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Monday, October 10, 2011

Kleinbard: Herman Cain's 9-9-9 Tax Plan

Cain Edward D. Kleinbard (USC), Herman Cain's 9-9-9 Tax Plan:

Presidential candidate Herman Cain has proposed replacing current law’s income, payroll and estate taxes with his 9-9-9 Plan– a 9% “individual flat tax,” a 9% “business flat tax,” and a 9% sales tax. This essay analyzes the components of the 9-9-9 Plan. Contrary to casual impressions, the Plan could be expected to raise substantial amounts of revenue, but does so largely by skewing downwards the distribution of tax burdens when compared to current law.

The 9-9-9 Plan functions as an effective 27% payroll tax on wage income. By imposing an effective 27% flat tax on wage income, the 9-9-9 Plan would materially raise the tax burden on many low- and middle-income taxpayers, who today face little or no tax under the income tax, and a 15.3% effective payroll tax burden. The Plan apparently offers lower tax rates (17.2%) for labor income attributable to owner-employees of firms, because they can extract their labor earnings as returns to capital.

The Plan operates as an ersatz variant on standard consumption taxes with respect to capital income, exempting normal returns on equity from tax and imposing tax at an effective 17.2 percent rate on economic rents. Finally, the Plan’s sales tax acts as a one-time tax on existing wealth. The relative undesirability of that consequence depends on what one chooses as the current-law comparable.

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Comments

"...the 9-9-9 Plan would materially raise the tax burden on many low- and middle-income taxpayers, who today face little or no tax under the income tax...."

Doesn't the professor believe that every taxpayer should pay his "fair share?" Paying "little or no income tax" to support the operations of government is not exactly a fair share. His point is not an argument to oppose the tax plan but just plays along with Obama's class warfare.

Posted by: Woody | Oct 10, 2011 10:24:33 PM

I guess Woody is no fan of progressive taxation that existed long before Obama came into office (as well as having been previously watered down over several decades, including the two (2) Bush/Cheney tax cuts primarily for the wealthy beginning early in 2001).

Posted by: Shag from Brookline | Oct 11, 2011 5:44:33 AM

Add a 9% tax on net worth. Otherwise Cain is not Able to be President.

Posted by: Nick Paleveda MBA J.D. LL.M | Oct 11, 2011 12:46:50 PM

1. A VAT style sales tax, if it exempted exports from the tax, would (along with the lower corporate tax rates), be a powerful incentive to bring manufacturing to the US.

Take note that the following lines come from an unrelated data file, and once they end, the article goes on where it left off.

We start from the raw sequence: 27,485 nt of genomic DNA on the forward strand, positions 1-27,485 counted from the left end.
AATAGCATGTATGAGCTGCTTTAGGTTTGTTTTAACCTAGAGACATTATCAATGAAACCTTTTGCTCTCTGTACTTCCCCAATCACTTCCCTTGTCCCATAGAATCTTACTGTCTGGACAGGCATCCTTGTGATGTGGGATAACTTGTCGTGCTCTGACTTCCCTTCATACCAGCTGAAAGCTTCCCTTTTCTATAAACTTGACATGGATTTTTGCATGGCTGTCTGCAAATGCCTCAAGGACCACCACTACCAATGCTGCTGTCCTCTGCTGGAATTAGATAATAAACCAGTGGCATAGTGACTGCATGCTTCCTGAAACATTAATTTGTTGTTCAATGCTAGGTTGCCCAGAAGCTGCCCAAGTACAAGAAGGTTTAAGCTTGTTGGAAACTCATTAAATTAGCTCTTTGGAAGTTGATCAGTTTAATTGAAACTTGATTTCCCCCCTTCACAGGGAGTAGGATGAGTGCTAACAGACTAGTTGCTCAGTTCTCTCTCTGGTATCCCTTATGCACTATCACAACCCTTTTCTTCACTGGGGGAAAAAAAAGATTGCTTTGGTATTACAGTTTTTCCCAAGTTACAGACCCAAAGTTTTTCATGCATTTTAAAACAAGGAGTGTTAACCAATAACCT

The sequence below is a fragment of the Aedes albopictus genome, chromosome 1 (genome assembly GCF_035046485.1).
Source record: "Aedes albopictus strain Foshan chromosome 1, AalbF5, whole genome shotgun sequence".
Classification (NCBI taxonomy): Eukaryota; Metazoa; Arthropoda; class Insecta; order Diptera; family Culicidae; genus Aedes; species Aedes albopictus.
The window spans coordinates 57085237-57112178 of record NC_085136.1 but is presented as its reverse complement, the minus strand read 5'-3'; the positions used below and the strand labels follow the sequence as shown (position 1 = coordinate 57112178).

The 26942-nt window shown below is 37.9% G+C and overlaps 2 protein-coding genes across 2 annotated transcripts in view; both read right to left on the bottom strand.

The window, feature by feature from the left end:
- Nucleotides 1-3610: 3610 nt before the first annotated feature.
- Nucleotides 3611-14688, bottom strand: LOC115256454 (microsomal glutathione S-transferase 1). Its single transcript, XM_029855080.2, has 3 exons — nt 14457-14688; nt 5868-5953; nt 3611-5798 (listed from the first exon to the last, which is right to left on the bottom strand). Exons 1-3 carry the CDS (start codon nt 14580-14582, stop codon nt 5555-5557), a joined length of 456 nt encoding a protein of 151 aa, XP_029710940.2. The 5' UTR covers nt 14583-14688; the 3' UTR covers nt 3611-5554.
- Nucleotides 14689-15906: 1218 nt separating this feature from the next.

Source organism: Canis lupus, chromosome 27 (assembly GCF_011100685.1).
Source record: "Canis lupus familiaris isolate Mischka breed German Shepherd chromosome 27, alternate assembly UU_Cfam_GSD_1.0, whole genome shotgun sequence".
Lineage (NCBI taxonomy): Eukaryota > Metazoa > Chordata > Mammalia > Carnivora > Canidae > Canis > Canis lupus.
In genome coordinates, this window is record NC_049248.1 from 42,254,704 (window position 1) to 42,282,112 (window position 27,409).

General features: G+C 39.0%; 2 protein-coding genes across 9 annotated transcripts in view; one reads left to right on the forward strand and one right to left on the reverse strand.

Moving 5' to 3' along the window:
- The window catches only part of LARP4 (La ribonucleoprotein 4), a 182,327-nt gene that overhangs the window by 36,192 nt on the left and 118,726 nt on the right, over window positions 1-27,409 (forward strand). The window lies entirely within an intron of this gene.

2. The low flat rates would provide a powerful incentive to savings and investment. It would also reduce the cost of enforcement

3. The elimination of tax expenditures would disproportionately hit the rich

Cain is more than Able!

Posted by: DLN | Oct 11, 2011 1:47:32 PM

Shag, a progressive tax covers all taxpayers and begins with the first dollar earned -- not after exempting the lower 51% in a vote-buying effort with the money of the other 49%.

Posted by: Woody | Oct 11, 2011 10:05:04 PM

>Add a 9% tax on net worth.

Raising the sales tax from 0% to 9% is intended to achieve and does achieve exactly the same effect. Think about it.

Posted by: AMTbuff | Oct 12, 2011 11:24:07 AM

Woody is obviously not familiar with the history of the income tax which has long provided exemptions for low earners. According to Woody, he should have to pay income tax on income from his lemonade stand beginning with dollar one.

The problem with "net worth" is defining it, including the date of measurement and valuation methods. This can be complex. I recall many years ago the IRS tried a "net worth" theory to establish that a taxpayer's return was not reflective of his true income, based upon his "net worth," requiring the taxpayer to explain that he may have acquired his "net worth" in a non-taxable manner. It seems the IRS has abandoned this method. Also, the IRS once considered an annual "net worth" tax aimed at unrealized gains that would at death give rise to date of death valuation (often, until perhaps recent years, stepped-up) tax basis that would avoid capital gain taxes (but in some cases subject to the federal estate tax). As I recall, Sen. Ted Kennedy had proposed such a tax, which failed.

Posted by: Shag from Brookline | Oct 13, 2011 5:22:11 AM